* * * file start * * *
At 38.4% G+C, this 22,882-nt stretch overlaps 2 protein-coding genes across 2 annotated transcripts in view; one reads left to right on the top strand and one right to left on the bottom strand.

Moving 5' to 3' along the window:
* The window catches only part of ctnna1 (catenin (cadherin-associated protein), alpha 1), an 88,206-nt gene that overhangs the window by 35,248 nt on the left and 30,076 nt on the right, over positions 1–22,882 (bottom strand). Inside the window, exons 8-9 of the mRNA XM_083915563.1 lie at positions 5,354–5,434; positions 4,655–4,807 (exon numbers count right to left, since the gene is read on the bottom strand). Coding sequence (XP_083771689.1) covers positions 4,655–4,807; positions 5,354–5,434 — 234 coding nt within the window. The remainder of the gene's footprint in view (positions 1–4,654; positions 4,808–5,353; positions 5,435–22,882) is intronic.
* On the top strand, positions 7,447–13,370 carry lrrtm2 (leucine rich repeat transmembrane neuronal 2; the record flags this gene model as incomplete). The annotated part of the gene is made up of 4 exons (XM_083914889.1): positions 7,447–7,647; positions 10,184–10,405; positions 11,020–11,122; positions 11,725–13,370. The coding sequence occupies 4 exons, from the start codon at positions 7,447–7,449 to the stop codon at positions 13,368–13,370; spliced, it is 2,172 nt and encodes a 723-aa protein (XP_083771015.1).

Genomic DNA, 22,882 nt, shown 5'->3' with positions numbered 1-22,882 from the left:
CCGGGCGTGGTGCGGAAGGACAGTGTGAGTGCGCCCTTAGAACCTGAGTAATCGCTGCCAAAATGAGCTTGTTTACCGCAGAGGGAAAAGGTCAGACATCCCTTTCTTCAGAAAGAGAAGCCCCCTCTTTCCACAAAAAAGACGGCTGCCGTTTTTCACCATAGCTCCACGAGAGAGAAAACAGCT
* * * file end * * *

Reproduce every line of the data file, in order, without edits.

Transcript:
At 38.4% G+C, this 22,882-nt stretch overlaps 2 protein-coding genes across 2 annotated transcripts in view; one reads left to right on the top strand and one right to left on the bottom strand.

Moving 5' to 3' along the window:
* The window catches only part of ctnna1 (catenin (cadherin-associated protein), alpha 1), an 88,206-nt gene that overhangs the window by 35,248 nt on the left and 30,076 nt on the right, over positions 1–22,882 (bottom strand). Inside the window, exons 8-9 of the mRNA XM_083915563.1 lie at positions 5,354–5,434; positions 4,655–4,807 (exon numbers count right to left, since the gene is read on the bottom strand). Coding sequence (XP_083771689.1) covers positions 4,655–4,807; positions 5,354–5,434 — 234 coding nt within the window. The remainder of the gene's footprint in view (positions 1–4,654; positions 4,808–5,353; positions 5,435–22,882) is intronic.
* On the top strand, positions 7,447–13,370 carry lrrtm2 (leucine rich repeat transmembrane neuronal 2; the record flags this gene model as incomplete). The annotated part of the gene is made up of 4 exons (XM_083914889.1): positions 7,447–7,647; positions 10,184–10,405; positions 11,020–11,122; positions 11,725–13,370. The coding sequence occupies 4 exons, from the start codon at positions 7,447–7,449 to the stop codon at positions 13,368–13,370; spliced, it is 2,172 nt and encodes a 723-aa protein (XP_083771015.1).

Genomic DNA, 22,882 nt, shown 5'->3' with positions numbered 1-22,882 from the left:
CCGGGCGTGGTGCGGAAGGACAGTGTGAGTGCGCCCTTAGAACCTGAGTAATCGCTGCCAAAATGAGCTTGTTTACCGCAGAGGGAAAAGGTCAGACATCCCTTTCTTCAGAAAGAGAAGCCCCCTCTTTCCACAAAAAAGACGGCTGCCGTTTTTCACCATAGCTCCACGAGAGAGAAAACAGCT